Basic rules for suspension
From years of doing tuning, I've almost always found that it's best to aim towards developing a "tuning plan" or a consistent series of steps that ends up allowing you to derive the perfect tuning settings (or as close as you can be) for the intended usage of the vehicle.
That holds true with suspension, dynamometer design, carburetion, bike control setup, engine building, chassis development and whatever else you are trying to assemble into a "good working pile" of parts and pieces.
By structuring testing and other evolutionary / empirical processes, you will be training yourself to rapidly identify problems, recognize trends and patterns and be able to create a possible path to improving whatever you are working on.
In suspension, the basic path is to do the spring rates and preloads and then do the damping.
Springs setup, front and rear, is to simply set "spring" both ends of the bike so that when you push down on the footpegs (where most of your weight is when you aggressively corner), both ends of the bike NEED to go up and down exactly evenly, both in travel and rate.
Select a rear spring that will just bottom out
over your harshest bump that you are riding over with "normal" sag.
Soften it up till it just bottoms out, then tighten preload 1/4. Check
the sag and see if it's in general range of 35mm to 20mm.
Select front fork springs that allow the front
end and the rear end to travel equally and evenly when you bounce on
the footpegs (helps to have someone hold the bike upright). That's after
you have set the rear spring as in the above step.
Rear rebound: Use just barely enough to prevent
wallowing in high speed sweepers.
Front rebound: Use just enough rebound to keep
the front end from topping out and drifting wide when exiting low speed
corners at full throttle.
Compression damping, front and rear: The goal is to use as little as possible. Use the proper, perhaps heavier than stock spring to do the major work during non-braking mode riding - but never use a front spring that is stiff enough to be stronger than and mismatched than the required rear spring.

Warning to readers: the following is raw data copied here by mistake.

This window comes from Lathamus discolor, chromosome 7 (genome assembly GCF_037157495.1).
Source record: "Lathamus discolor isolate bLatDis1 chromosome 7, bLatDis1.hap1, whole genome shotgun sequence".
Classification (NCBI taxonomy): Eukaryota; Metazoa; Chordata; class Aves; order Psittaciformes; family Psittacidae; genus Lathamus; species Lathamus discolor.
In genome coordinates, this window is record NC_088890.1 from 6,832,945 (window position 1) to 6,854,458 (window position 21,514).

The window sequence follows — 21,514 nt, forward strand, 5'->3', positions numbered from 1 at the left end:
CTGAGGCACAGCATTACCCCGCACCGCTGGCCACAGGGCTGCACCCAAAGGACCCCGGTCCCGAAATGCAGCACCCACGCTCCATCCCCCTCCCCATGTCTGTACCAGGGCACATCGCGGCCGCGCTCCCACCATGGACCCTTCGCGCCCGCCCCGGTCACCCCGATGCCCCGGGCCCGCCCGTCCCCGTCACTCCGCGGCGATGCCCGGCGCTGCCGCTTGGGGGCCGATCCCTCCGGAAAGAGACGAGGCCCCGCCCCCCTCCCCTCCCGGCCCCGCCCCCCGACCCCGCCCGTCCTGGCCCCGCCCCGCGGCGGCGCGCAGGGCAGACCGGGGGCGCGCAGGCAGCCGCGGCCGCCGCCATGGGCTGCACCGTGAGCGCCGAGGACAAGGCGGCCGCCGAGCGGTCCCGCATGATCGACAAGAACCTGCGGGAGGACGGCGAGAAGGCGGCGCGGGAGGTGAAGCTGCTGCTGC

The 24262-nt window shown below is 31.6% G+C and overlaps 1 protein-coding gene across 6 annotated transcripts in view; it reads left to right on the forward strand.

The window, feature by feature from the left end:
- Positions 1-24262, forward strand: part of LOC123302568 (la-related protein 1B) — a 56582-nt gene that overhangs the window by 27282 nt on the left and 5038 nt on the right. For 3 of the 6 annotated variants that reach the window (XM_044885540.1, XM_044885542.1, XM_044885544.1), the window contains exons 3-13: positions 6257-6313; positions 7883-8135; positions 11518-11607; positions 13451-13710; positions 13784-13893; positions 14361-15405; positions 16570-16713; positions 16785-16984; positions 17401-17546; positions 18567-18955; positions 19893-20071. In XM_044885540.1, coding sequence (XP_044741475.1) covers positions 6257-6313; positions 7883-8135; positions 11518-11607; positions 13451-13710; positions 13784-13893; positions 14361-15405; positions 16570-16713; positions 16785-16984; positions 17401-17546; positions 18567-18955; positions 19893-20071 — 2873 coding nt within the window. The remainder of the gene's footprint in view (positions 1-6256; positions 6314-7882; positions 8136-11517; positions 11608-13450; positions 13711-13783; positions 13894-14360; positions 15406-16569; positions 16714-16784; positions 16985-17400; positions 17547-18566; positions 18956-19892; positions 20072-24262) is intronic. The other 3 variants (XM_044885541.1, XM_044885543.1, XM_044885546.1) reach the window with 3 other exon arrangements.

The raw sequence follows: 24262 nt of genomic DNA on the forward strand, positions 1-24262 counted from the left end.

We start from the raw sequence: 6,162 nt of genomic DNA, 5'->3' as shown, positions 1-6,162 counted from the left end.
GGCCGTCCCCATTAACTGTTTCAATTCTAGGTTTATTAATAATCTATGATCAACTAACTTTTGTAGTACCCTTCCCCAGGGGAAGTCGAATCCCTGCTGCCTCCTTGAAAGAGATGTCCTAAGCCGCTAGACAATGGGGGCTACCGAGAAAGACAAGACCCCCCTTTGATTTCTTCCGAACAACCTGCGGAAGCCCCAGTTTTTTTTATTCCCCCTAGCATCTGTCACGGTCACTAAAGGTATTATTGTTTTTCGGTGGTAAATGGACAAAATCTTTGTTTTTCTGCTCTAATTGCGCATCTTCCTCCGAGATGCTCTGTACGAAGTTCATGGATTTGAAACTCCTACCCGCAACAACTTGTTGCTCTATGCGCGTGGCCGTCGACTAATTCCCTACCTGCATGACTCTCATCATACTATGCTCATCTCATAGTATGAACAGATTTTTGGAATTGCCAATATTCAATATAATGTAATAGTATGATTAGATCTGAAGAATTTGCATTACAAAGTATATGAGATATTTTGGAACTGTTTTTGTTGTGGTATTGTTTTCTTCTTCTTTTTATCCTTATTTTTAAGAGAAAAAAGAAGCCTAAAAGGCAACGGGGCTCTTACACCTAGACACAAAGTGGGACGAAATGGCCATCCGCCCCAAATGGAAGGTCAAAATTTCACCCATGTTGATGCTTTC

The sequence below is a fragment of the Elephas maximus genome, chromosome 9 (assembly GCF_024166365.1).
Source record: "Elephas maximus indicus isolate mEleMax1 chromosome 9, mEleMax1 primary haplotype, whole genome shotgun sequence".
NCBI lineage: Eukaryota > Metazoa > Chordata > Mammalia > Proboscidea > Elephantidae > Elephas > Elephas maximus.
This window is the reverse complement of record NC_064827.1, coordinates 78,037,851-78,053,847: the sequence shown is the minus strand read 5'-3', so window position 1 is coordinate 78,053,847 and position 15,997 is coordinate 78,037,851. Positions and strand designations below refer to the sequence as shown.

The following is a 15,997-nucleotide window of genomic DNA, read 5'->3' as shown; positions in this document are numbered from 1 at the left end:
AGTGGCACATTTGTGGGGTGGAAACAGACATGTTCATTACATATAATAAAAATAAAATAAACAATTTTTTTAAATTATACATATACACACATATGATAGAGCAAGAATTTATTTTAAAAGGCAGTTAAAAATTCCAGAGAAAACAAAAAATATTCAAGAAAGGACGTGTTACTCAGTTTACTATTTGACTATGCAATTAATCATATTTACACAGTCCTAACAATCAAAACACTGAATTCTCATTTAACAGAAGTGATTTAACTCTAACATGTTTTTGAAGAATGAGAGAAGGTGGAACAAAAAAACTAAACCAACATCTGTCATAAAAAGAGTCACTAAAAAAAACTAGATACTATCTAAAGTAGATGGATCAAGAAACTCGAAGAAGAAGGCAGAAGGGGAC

Use compression damping to trim if necessary and only if required.
Excessive dive under braking: Use increased oil level to firm the front end under hard braking. 5mm is a significant change in modern forks.
Goals are to always use the softest rear spring that works within "sag" range limit.
Use just enough rebound damping to control the springs.
Use as little compression damping as possible and only
when required. Not everybody has a supply of alternate fork and shock
springs, so you will probably have to improvise and use a bit of extra
preload or a bit more compression damping to compensate for too soft
of a spring.
2007 July 12
After years of paying suspension experts I set up my own suspension, using your guidelines.
My bike is a 04 SV 650 with conventional GSX-R 600 forks and a Penske shock.
The local suspension experts recommended a 600lb rear spring and a set of .95 front springs. With that set up the bike worked ok and I rode it that way for a few years. It would not turn in as fast as I would have liked and raising the rear resulted in slightly quicker turning but poor tire wear.
As I am 215lbs the tire did not spin noticeably.
I tried a 450 rear spring and .78 springs but they were too soft.
I went next to a 485 (used Ohlins) and .85 front springs. I used OEM Suzuki valving for a 04-05 GSX-R 600 which comes stock with .85 springs.
I need a bit more fork oil as I bottom the forks on the brakes at the end of the fastest straight but it's great everywhere else.
The part I find most odd is that the bike turns much faster with the soft set
up and I weigh 215. I am two seconds a lap faster with no other changes. I can change
my line in a corner and can trail brake until my knee is down.
Thanks Very Much,
Thanks! Great to hear that this helped - It's nice to hear once in a while! <winkl!>
Add that bit of fork oil to raise the "air spring" progressiveness and that should address the dive under hard braking and still be supple in mid corner.
As far as the turning easier?
You probably figured that out as you hit "send"... :-)
The .85 front end is now softer than the .95's and when you have the brakes on,
it's more compressed, steepening up the forks - and turning in at a quicker rate
more for a given lean angle.
As far as the rear spring, when you are braking, the rear end is topped out, regardless of the spring being "stiffer" or "softer".
Age helps....... Remember front ends that "don't dive"? Anti-Dive Systems on
the 80's vintage Hondas and Suzukis........
I do -
They were relatively GREAT under hard, straight braking - but, the bike was a bear to turn into tight corners - and now, you may have gained 1% better straight line braking, you lost 5% of your corner entrance speed. So - "anti-dive" - not such a great idea after we tested it - We blocked it off on our 86 and 87 gsxr's.